Display Settings:

Format

Send to:

Choose Destination
See comment in PubMed Commons below
PLoS One. 2014 Mar 13;9(3):e90786. doi: 10.1371/journal.pone.0090786. eCollection 2014.

Gene sequence variability of the three surface proteins of human respiratory syncytial virus (HRSV) in Texas.

Author information

  • 1Department of Molecular Virology and Microbiology, Baylor College of Medicine, Houston, Texas, United States of America; Programa de Virología, Instituto de Ciencias Biomédicas, Facultad de Medicina, Universidad de Chile, Santiago, Chile; Departamento de Pediatría y Cirugía Infantil Norte, Facultad de Medicina, Universidad de Chile, Santiago, Chile.
  • 2Department of Molecular and Human Genetics, Baylor College of Medicine, Houston, Texas, United States of America.
  • 3Department of Molecular Virology and Microbiology, Baylor College of Medicine, Houston, Texas, United States of America.
  • 4Medicine School, Baylor College of Medicine, Houston, Texas, United States of America.
  • 5Department of Molecular Virology and Microbiology, Baylor College of Medicine, Houston, Texas, United States of America; Department of Pediatrics, Baylor College of Medicine, Houston, Texas, United States of America.

Abstract

Human respiratory syncytial virus (HRSV) has three surface glycoproteins: small hydrophobic (SH), attachment (G) and fusion (F), encoded by three consecutive genes (SH-G-F). A 270-nt fragment of the G gene is used to genotype HRSV isolates. This study genotyped and investigated the variability of the gene and amino acid sequences of the three surface proteins of HRSV strains collected from 1987 to 2005 from one center. Sixty original clinical isolates and 5 prototype strains were analyzed. Sequences containing SH, F and G genes were generated, and multiple alignments and phylogenetic trees were analyzed. Genetic variability by protein domains comparing virus genotypes was assessed. Complete sequences of the SH-G-F genes were obtained for all 65 samples: HRSV-A = 35; HRSV-B = 30. In group A strains, genotypes GA5 and GA2 were predominant. For HRSV-B strains, the genotype GB4 was predominant from 1992 to 1994 and only genotype BA viruses were detected in 2004-2005. Different genetic variability at nucleotide level was detected between the genes, with G gene being the most variable and the highest variability detected in the 270-nt G fragment that is frequently used to genotype the virus. High variability (>10%) was also detected in the signal peptide and transmembrane domains of the F gene of HRSV A strains. Variability among the HRSV strains resulting in non-synonymous changes was detected in hypervariable domains of G protein, the signal peptide of the F protein, a not previously defined domain in the F protein, and the antigenic site Ø in the pre-fusion F. Divergent trends were observed between HRSV -A and -B groups for some functional domains. A diverse population of HRSV -A and -B genotypes circulated in Houston during an 18 year period. We hypothesize that diverse sequence variation of the surface protein genes provide HRSV strains a survival advantage in a partially immune-protected community.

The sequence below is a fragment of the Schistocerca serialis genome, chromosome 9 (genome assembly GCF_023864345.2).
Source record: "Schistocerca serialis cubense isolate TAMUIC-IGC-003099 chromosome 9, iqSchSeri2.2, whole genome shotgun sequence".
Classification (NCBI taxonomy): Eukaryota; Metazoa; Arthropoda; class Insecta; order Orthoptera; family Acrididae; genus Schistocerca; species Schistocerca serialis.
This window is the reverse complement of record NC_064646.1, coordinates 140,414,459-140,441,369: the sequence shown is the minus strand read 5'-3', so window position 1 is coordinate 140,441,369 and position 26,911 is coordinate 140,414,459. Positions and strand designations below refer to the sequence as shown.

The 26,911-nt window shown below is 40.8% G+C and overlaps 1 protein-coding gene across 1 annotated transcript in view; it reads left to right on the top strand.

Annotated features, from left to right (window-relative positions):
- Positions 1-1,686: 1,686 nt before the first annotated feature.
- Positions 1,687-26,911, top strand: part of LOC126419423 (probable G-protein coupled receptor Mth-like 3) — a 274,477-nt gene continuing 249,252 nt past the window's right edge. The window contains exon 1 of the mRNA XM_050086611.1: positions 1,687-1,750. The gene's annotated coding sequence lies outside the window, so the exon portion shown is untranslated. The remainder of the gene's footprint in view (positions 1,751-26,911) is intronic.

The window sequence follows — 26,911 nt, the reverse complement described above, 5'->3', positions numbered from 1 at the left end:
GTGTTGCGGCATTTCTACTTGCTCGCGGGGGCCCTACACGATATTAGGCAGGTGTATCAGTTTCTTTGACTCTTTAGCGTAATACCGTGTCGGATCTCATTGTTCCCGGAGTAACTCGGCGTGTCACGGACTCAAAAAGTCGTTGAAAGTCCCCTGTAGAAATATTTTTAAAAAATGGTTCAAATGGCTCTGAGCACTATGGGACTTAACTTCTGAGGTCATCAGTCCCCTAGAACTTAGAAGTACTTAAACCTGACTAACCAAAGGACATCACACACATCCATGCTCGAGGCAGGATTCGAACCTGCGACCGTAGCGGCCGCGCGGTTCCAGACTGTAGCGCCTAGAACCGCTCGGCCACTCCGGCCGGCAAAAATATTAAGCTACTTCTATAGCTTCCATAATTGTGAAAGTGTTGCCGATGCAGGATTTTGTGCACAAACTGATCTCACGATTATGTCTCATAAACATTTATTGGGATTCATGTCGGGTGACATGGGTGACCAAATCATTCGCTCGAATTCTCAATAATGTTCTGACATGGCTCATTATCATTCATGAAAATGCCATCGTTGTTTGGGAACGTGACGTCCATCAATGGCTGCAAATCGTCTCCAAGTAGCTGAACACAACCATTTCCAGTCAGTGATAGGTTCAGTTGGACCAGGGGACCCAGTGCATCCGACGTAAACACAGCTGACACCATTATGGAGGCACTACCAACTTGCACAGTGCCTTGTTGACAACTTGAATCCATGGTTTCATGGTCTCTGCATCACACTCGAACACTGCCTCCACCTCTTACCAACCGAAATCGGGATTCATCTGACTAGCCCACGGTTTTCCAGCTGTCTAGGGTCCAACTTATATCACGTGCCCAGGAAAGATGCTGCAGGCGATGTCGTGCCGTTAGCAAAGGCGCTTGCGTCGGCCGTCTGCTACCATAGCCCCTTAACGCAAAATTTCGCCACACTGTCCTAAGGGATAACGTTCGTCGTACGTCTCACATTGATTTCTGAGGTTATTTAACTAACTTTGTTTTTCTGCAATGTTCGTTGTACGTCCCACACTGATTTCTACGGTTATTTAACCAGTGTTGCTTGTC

PMID:
24625544
[PubMed - in process]
PMCID:
PMC3953119
Free PMC Article

Images from this publication.See all images (5)Free text

Figure 1
Figure 2
Figure 3
Figure 4
Figure 5
PubMed Commons home

PubMed Commons

0 comments
How to join PubMed Commons

    Supplemental Content

    Icon for Public Library of Science Icon for PubMed Central
    Loading ...
    Write to the Help Desk